I have sometimes had the distinction between infant baptism and believer’s baptism put to me in the following, general, way:
In infant baptism you begin your life within the church through baptism and later on decide whether or not you choose to stay (confirmation) upon your confession of faith.
In believer’s baptism you begin your life outside the church (though you might be part of a worshiping body that commits to raising you to believe – child dedication) and later on upon your confession of faith you enter into the church.
Both of these accounts of baptism adhere to the understanding that baptism is the sacrament through which membership into the body of Christ is bound. It is an act in which what is bound on earth is also bound in heaven. The distinguishing feature is that believer’s baptism requires knowledge prior to baptism – in short, you need to have some sort of idea of what you’re getting yourself into. My conflict with this emerges from personal experience first of all:
When I was eight years old my family was reading our daily evening devotion together (you know, the good ‘ol focus on the family kind) and the story was about conversion but in the language of “asking Jesus into your heart” (which children supposedly can understand better than conversion). In any case, I was struck by this idea that I was the one responsible for asking Jesus into my heart, for deciding whether I wanted to follow Christ with my life or not. When my parents prayed with me that night I prayed that typical prayer of “asking Jesus into my heart” but I distinctly remember feeling uneasy and confused about the whole thing for one sole reason: I thought Jesus was already in my heart by virtue of the fact that I was a participating child in a worshiping body. Apparently this was not enough.
The second experience of conflict and uneasiness was when I began to understand this performance of baptism that happened at church every year on Pentacost. When I learned that this was a public declaration of one’s faith I immediately wanted to sign up. Of course, I was 11, too young, so I couldn’t. I continued to bring up my requests for baptism with adults in the church, for the most part afraid to because I was consistently denied my request because of my age. Finally when I was 15, I was seen as fit enough to join the annual catechism classes for people interested in baptism. I still sensed some hesitancy around this allowance because of my age but I was permitted to proceed, and after several weeks of study and the giving of a testimony, I was accepted to be baptized. Finally, after participating in a worshiping body for 15 years, 15 years of praying, praising, confessing, lamenting, adoring, a God I loved, I was permitted membership into his body that I secretly believed I had been a part of since the day of my dedication to it.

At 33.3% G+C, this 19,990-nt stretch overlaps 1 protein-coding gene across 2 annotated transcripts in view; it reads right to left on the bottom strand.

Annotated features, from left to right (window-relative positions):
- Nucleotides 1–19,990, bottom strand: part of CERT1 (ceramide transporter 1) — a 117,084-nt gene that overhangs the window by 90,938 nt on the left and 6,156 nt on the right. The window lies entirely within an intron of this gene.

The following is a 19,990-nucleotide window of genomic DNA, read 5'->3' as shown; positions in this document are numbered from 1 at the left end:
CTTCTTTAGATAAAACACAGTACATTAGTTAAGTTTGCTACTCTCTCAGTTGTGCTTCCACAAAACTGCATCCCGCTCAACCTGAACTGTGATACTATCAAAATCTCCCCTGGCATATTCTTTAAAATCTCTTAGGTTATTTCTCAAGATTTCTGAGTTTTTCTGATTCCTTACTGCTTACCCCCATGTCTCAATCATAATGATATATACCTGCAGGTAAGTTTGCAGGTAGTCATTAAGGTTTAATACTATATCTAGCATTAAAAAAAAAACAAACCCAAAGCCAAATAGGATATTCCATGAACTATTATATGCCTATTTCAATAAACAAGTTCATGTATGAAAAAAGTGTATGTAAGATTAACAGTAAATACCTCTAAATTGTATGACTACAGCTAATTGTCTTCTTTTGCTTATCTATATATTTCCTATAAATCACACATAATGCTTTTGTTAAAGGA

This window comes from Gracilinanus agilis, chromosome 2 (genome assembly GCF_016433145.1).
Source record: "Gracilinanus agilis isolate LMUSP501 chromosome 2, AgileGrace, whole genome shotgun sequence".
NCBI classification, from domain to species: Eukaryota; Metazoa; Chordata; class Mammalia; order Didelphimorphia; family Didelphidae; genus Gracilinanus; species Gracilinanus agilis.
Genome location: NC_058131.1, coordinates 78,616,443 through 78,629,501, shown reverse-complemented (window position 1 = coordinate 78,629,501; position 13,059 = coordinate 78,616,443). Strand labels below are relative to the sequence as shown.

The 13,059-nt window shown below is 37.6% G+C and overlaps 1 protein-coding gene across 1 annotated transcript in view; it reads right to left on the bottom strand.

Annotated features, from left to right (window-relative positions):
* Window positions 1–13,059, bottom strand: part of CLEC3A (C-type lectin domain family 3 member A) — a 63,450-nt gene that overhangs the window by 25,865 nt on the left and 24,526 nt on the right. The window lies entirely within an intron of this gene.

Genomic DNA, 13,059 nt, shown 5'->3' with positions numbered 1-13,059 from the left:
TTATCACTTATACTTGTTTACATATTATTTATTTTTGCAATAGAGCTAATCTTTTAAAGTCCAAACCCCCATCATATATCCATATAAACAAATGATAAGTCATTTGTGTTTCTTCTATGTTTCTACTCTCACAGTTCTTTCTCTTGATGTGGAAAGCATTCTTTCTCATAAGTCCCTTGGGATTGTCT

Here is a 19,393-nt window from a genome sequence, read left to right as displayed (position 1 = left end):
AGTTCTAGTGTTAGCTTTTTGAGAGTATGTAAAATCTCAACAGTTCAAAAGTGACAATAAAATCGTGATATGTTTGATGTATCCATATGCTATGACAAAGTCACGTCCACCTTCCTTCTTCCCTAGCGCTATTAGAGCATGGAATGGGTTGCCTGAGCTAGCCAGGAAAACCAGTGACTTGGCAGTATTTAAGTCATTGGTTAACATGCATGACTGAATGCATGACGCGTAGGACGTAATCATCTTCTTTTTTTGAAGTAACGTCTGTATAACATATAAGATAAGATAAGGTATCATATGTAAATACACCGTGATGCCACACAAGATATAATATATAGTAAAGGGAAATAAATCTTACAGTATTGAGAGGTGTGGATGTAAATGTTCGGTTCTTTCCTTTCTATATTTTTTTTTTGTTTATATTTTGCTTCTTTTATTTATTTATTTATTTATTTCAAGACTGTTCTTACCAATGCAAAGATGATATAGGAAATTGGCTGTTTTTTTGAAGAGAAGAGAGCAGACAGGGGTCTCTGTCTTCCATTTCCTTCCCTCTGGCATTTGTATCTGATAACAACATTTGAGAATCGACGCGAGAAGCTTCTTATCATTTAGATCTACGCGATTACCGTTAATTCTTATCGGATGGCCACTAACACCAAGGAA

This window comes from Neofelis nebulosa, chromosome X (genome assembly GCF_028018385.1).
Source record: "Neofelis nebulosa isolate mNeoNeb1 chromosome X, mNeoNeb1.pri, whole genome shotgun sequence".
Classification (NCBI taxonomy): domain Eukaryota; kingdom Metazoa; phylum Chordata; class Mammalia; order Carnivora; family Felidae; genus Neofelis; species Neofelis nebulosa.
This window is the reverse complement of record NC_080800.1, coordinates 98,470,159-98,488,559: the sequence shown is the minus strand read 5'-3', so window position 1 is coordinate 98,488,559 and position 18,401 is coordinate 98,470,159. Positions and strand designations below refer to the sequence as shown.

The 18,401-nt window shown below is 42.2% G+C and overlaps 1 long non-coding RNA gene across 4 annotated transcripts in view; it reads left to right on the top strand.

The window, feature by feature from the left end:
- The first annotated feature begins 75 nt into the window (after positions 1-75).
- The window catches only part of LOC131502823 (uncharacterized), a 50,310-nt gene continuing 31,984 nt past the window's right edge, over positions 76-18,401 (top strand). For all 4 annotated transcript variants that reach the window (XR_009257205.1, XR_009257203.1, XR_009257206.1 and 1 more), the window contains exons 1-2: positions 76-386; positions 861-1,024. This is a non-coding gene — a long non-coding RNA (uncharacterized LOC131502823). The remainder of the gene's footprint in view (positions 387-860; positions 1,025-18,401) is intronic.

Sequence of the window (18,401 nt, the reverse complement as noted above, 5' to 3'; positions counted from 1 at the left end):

In both of these experiences what was going on theologically made absolutely no sense to me. Of course, I wouldn’t have been able to explain to anyone at the time why I was both thankful and upset at my baptism (the upset part wouldn’t have been an acceptable emotion anyway), but I intuited that something was not right.
I’ve been reading all kinds of tracts, articles, and letters of the early Anabaptists (Menno Simons, Balthasar Hubmaier, Michael Sattler, Hans Denck) and they all basically concede to the notion that knowledge of discipleship must somehow be achieved prior to baptism. Denck puts it this way: “When you baptize before a person has become a disciple you are by that act saying, in effect, that baptism is more important than teaching and knowledge.” The problem with this is, how do you measure this kind of knowledge of the faith or of discipleship? Moreover, wouldn’t it be violent to? And yet, at the same time, if we take the act of baptism seriously as a binding act, there needs to be some sort of way to determine the eligibility of a person into the messianic community, for them to understand their responsibilities to it by choosing to enter into it. The problem is that the kind of a priori knowledge described here is one that seems to be somehow separate from the rest of the practices of the ecclesial body. What I mean is, how ought one to understand, abstract from participation in the responsibilities or implications of faith, what they mean? what one is getting oneself into? This is of course the position I found myself in – I didn’t learn discipleship apart from the worshiping community and yet my official and whole membership was deferred for so long (“whole” in the sense that post-baptism I could participate in all the practice of the church, most importantly Communion).
In summary, my conflict is this: the theology of believer’s baptism isn’t congruent with the theology of the practicing body of believers. To put it differently, the kind of knowledge necessary for full membership, for baptism, is abstracted from what the church claims to be doing already, as it committed to in child dedications and all its other forms of worship. This is the conflict.